Is taking a multivitamin a waste of money, or does it have its benefits?
If you’ve been following me for a while, you’ll know that for the most part, I’m not a fan of most supplements. However, I do recommend taking a multivitamin. A basic one-a-day multi will help you get essential nutrients for a few cents a day. And, if your diet is typical of most Americans, it might not be a bad idea
Vitamin deficiencies can cause serious problems. Not enough vitamin C can cause scurvy, vitamin D deficiency leads to rickets, and pellagra is caused by niacin deficiency (which is rare in Western countries).
There’s a big difference between getting enough nutrients to avoid malnutrition and being well-nourished. Data collected in the National Health and Nutrition Examination Survey suggest that Americans are falling well short of the recommended intake of many nutrients.
Less than one in five Americans get the recommended amount of vitamin E, for example. Only about one in four get enough potassium, and fewer than half of us are getting the recommended amount of vitamin A or calcium. These inadequacies may set us up for heart disease, osteoporosis, and other degenerative diseases.
Of course, it’s possible to get all the nutrition you need without resorting to supplements, but you’d need to eat a balanced diet, and there wouldn’t be a whole lot of room for empty calories. Few of us can pull this off consistently. A basic multivitamin is an easy and inexpensive way to cover the gaps.
Less is more
Are the super-duper multivitamins that go way beyond a basic multi better for you?
Once you go beyond the basic multi, you’re more likely to run into problems. For one thing, you can easily exceed the safe upper limit for specific vitamins. For example, if you’re taking a high-dose multivitamin plus an antioxidant formula, you’ll almost certainly be getting more than 10,000 IUs of vitamin A, not even counting any vitamin A you get from your diet. That’s more than considered to be safe.
High doses of some nutrients can also interfere with the absorption of other nutrients. Let’s say someone’s taking a high-dose multi plus an immune-boosting supplement or a prostate health formula. The combination could easily contain over 50mg of zinc, which could interfere with your absorption of copper and cause a copper deficiency.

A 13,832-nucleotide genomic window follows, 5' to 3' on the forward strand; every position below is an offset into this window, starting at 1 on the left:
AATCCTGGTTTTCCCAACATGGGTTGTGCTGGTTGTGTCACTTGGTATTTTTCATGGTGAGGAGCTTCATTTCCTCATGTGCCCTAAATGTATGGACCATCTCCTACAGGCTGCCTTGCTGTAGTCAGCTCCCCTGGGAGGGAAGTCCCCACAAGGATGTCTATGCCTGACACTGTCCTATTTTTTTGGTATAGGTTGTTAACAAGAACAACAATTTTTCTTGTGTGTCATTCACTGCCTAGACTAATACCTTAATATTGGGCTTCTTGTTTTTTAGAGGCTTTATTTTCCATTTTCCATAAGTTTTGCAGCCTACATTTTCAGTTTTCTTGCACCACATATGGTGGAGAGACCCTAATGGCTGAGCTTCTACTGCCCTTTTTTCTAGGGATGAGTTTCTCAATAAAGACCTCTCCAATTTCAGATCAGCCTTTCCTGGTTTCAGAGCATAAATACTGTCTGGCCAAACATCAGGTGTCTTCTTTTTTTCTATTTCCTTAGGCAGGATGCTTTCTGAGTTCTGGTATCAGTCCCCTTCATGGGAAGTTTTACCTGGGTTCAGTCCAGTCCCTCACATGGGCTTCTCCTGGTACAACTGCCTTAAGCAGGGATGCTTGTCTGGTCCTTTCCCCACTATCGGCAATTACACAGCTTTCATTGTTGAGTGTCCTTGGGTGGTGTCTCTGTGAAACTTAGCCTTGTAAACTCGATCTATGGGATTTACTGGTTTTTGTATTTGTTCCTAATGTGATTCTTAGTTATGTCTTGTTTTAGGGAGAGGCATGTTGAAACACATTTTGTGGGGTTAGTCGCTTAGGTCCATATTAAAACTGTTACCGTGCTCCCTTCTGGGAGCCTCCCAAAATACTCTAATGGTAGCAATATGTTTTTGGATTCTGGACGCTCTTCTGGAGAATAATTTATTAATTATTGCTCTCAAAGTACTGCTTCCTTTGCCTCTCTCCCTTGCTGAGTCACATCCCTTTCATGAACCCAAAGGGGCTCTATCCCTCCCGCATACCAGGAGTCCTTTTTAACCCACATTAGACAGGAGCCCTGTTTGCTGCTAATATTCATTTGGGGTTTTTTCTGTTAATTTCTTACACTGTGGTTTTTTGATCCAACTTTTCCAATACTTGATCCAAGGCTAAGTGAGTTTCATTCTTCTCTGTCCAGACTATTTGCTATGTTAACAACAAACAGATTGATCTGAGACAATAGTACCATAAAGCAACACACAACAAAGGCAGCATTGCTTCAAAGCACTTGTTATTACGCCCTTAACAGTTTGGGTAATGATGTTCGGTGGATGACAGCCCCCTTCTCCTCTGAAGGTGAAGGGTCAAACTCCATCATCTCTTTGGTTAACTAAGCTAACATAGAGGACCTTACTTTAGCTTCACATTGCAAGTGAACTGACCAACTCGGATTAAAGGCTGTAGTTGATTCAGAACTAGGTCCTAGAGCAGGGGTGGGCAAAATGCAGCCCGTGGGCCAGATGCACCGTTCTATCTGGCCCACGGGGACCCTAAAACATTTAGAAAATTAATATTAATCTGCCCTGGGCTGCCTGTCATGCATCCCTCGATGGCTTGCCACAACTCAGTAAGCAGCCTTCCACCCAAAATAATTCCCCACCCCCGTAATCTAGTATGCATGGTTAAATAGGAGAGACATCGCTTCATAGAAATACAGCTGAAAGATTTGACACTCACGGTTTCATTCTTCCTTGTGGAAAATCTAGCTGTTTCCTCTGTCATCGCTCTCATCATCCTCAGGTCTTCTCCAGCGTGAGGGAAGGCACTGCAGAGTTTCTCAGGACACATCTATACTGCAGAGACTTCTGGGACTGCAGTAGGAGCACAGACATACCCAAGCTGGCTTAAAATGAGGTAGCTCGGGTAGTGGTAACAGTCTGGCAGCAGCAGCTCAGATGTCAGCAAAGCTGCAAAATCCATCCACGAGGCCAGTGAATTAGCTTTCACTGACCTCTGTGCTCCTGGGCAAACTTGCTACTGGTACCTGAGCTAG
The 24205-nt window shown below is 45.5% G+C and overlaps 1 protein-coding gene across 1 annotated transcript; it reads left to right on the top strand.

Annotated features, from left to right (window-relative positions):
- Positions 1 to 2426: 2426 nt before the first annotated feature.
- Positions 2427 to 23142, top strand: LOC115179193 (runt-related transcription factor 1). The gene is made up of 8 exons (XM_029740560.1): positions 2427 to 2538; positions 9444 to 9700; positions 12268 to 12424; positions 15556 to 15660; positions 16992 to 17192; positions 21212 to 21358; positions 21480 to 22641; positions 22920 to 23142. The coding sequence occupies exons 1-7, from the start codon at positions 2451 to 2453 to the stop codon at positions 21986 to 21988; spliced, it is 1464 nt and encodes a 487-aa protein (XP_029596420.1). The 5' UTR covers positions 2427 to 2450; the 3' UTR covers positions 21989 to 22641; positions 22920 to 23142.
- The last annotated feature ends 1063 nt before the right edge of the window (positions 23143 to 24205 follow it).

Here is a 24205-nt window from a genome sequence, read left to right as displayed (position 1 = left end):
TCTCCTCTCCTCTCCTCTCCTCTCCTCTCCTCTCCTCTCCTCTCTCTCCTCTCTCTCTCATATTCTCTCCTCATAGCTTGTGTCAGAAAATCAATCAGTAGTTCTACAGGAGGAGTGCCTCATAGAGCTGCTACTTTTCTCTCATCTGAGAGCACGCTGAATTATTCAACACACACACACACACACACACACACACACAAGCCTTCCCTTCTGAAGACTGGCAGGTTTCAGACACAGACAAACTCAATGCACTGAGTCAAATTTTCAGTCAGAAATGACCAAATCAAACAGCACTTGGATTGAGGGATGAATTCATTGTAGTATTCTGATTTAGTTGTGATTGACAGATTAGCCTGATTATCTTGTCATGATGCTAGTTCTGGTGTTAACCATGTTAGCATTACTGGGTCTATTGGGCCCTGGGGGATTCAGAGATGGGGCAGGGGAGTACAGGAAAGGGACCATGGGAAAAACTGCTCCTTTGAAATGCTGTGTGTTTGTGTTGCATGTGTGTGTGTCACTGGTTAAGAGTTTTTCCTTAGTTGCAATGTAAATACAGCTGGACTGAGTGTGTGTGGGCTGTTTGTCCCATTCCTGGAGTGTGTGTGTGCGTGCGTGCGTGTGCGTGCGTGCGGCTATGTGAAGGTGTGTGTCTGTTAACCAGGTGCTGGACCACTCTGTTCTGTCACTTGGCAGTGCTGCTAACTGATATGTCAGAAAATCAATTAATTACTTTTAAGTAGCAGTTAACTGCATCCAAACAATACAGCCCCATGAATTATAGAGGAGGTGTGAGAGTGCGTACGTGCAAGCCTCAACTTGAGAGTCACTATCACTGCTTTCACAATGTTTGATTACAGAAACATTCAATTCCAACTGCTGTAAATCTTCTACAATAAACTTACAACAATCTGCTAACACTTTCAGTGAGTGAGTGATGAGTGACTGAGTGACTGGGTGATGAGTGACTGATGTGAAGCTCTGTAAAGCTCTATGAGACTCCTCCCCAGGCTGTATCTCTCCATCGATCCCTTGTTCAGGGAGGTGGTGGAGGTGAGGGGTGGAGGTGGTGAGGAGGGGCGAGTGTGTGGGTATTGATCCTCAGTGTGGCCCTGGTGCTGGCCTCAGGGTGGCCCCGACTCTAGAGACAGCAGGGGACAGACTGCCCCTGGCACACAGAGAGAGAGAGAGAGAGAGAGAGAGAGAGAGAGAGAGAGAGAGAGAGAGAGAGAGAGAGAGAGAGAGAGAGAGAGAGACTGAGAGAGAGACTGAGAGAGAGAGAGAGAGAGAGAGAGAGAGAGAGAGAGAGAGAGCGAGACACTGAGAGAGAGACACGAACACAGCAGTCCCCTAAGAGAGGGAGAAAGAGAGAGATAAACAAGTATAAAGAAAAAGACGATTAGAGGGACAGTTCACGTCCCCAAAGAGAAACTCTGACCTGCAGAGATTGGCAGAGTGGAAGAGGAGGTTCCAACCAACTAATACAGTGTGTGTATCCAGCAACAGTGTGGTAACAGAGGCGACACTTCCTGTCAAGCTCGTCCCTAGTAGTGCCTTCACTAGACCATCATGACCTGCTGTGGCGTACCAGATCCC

You’re very unlikely to run into any of these sorts of issues with a basic one-a-day multivitamin. Plus, taking a lot of extra nutritional supplements doesn’t appear to make you any healthier. Several significant long-term studies have found that taking antioxidants doesn’t seem to protect against heart disease or cancer, as we had hoped they might. It appears that, in some cases, high-dose antioxidant supplements might increase your risk.
When Should I Take my Multi?
It’s best to take it with some food. Taking vitamins on an empty stomach can sometimes cause an upset stomach. Taking them with food, which stimulates the release of digestive juices and enzymes, can help you absorb the nutrients better. Keep in mind that taking a vitamin pill can’t make up for a poor diet. The best way to get your nutrients is from fresh, whole foods.
Food will always trump pills.
Antioxidants do work to prevent disease and promote health, but they work best when you get them from real food rather than supplements. Spend your money at the farmers’ market instead of GNC or an Herbalife or Arbonne rep.
No amount of expensive vitamin supplements can do as much for you as a healthy, balanced diet of nutritious, minimally-processed foods. Do the very best you can with your diet. Then, consider a basic multivitamin (plus calcium) to cover the gaps in a less-than-perfect diet. This is the Multivitamin I recommend, and I take.